Guardians of the Data Privacy Galaxy

5 ways to become a better data custodian under GDPR

During my college years I was quite the Depeche Mode fan, ‘Violator’ being one of my favourite albums at the time. When Martin Gore wrote "Policy of Truth" I doubt he was thinking of Data Protection, however the song is about trust in a relationship and being open and transparent. Quite apt when I ponder this new era of privacy as, since 25th May, the EU GDPR is now fully enforceable. When it comes to our personal data, at least, we shouldn’t be left feeling violated by the organisations we choose to have personal data relationships with.

When we give our personal data over to any organisation we want to know it's in safe hands. As I wrote in a previous blog under the GDPR organisations need to be better data custodians in how they handle our personal data; how they collect it, what they do with it and how long they will keep it for.

So how can organisations become better guardians of the personal data they hold, in what seems like a galaxy of data privacy rules and regulations?

Build a Data culture

Do you truly understand the personal data that sits within your organisation? It is paramount that all staff, from board level to juniors, understand the implications it has on them. This is where a strong culture of data education and data literacy needs to be driven along with a mentality that GDPR compliance is just the start of the journey and not a finish point for all businesses.

Understand the importance of data governance

With roughly 25% of data breaches coming from inside an organisation, it is more important than ever before that businesses ensure only authorised personnel have access to the mission critical data needed for their role. This isn’t something that is achieved over night, it requires education, a strong and flexible data governance policy and it helps if you have an agile data analytics platform that can report and even enforce it.

Ensure consent is effectively managed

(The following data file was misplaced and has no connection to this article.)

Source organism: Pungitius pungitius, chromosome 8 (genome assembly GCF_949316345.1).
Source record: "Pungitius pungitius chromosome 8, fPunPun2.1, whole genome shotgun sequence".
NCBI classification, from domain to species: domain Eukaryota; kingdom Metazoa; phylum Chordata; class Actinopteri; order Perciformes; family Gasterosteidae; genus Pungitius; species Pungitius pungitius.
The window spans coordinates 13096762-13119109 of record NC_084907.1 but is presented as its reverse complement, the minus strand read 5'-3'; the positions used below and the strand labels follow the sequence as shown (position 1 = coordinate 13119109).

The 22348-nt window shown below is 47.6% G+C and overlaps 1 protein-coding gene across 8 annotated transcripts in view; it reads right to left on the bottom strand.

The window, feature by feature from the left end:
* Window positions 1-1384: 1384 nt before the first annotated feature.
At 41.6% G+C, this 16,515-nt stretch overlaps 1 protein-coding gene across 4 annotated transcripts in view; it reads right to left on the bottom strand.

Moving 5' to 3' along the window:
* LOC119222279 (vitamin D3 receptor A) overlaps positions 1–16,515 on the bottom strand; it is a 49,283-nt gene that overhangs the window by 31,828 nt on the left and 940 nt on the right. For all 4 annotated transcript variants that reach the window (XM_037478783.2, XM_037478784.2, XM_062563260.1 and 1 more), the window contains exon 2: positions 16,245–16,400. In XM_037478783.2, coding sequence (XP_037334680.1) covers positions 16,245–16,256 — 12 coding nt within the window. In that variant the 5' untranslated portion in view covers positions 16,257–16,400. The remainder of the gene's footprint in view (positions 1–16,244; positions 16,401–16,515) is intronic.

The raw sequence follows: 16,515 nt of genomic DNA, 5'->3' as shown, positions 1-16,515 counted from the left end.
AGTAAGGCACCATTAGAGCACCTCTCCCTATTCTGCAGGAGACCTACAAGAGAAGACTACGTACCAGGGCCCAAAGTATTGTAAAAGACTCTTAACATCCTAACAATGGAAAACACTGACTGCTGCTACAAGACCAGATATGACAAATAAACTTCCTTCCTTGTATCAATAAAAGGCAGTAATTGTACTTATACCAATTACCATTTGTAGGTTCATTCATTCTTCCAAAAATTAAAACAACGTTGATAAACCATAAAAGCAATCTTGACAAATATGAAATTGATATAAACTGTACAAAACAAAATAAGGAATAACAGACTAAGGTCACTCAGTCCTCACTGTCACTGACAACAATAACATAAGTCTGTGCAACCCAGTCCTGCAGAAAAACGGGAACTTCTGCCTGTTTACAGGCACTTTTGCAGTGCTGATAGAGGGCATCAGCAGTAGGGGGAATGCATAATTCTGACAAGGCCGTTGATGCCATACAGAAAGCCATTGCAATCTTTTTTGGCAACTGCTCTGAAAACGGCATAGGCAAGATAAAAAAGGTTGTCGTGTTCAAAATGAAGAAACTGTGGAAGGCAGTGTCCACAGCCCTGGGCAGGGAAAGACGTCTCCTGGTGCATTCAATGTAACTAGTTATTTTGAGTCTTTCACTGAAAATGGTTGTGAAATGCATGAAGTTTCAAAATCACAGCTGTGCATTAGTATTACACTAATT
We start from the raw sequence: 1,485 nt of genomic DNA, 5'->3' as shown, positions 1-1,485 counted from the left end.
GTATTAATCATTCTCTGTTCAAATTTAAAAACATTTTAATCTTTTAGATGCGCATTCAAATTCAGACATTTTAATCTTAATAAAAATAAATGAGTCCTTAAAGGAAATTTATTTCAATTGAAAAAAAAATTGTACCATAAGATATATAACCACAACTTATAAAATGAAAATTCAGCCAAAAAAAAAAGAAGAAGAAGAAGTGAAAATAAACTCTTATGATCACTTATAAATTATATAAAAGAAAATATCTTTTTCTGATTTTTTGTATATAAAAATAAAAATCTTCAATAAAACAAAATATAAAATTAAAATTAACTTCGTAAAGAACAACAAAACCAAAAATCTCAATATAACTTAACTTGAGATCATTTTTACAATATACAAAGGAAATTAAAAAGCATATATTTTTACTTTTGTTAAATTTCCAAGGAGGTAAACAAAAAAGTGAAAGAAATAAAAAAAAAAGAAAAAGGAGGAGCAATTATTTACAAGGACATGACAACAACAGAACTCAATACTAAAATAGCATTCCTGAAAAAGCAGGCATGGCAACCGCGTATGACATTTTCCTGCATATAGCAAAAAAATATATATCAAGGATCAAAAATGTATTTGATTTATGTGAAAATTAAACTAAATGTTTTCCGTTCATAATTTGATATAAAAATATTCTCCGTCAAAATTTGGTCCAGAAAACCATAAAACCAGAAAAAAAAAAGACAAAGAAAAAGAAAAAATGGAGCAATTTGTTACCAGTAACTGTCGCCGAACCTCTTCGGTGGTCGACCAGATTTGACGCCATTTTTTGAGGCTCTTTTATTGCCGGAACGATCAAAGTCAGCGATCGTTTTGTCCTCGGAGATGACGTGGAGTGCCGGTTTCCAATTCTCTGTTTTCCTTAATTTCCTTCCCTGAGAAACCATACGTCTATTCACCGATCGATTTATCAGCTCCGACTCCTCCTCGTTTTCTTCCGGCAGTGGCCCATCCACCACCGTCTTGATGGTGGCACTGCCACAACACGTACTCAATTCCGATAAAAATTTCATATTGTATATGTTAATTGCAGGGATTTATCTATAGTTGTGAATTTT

I am sure your inbox, like mine, has been flooded with emails from organisations asking your permission to continue receiving their emails. I really hope those organisations have clear visibility across all their marketing systems as any misalignment could be deemed as non-compliance. Sending out an unsolicited email to someone who has opted out, or worse not even ‘opted-in’ in the first place, could be a trigger for a complaint to a Supervisory Authority like the ICO to investigate. Keeping a strong audit trail of when and how consent was captured as well as tracking Opt-in/Opt-out will help keep organisations on course and avoid any complaints.

Audit data retention policies

Do not keep any personal data longer than is necessary. Business leaders must ensure their organisation’s data retention polices are up-to-date and well understood. Be organised and continually enforce good auditing practices of files and records across all systems so you know what needs to be deleted and when.

Responding to data privacy requests

GDPR gives individuals greater rights over their personal data and are encouraged to exercise their rights. With 40% of consumers expected to make requests on exactly this, business leaders must have an action plan in place to ensure they are ready to respond and share all details within the time frame outlined. Locating such potentially vast amounts of data could take a lot of time and resources. Why not consider self-service portals that empower individuals to gain access to their own personal data and build trust.

The good news is that you can leverage Qlik to help with these challenges, check out our nice GDPR demo app which highlights how Qlik could be used. Access to this and more information on Qlik and GDPR is on our web site And if that’s not enough, you can listen to a podcast where I wax lyrically on GDPR with the one and only John Sands.

Now the #GDPR is in full force @AdamMayerWrk shares 5 ways to become a better data custodian!

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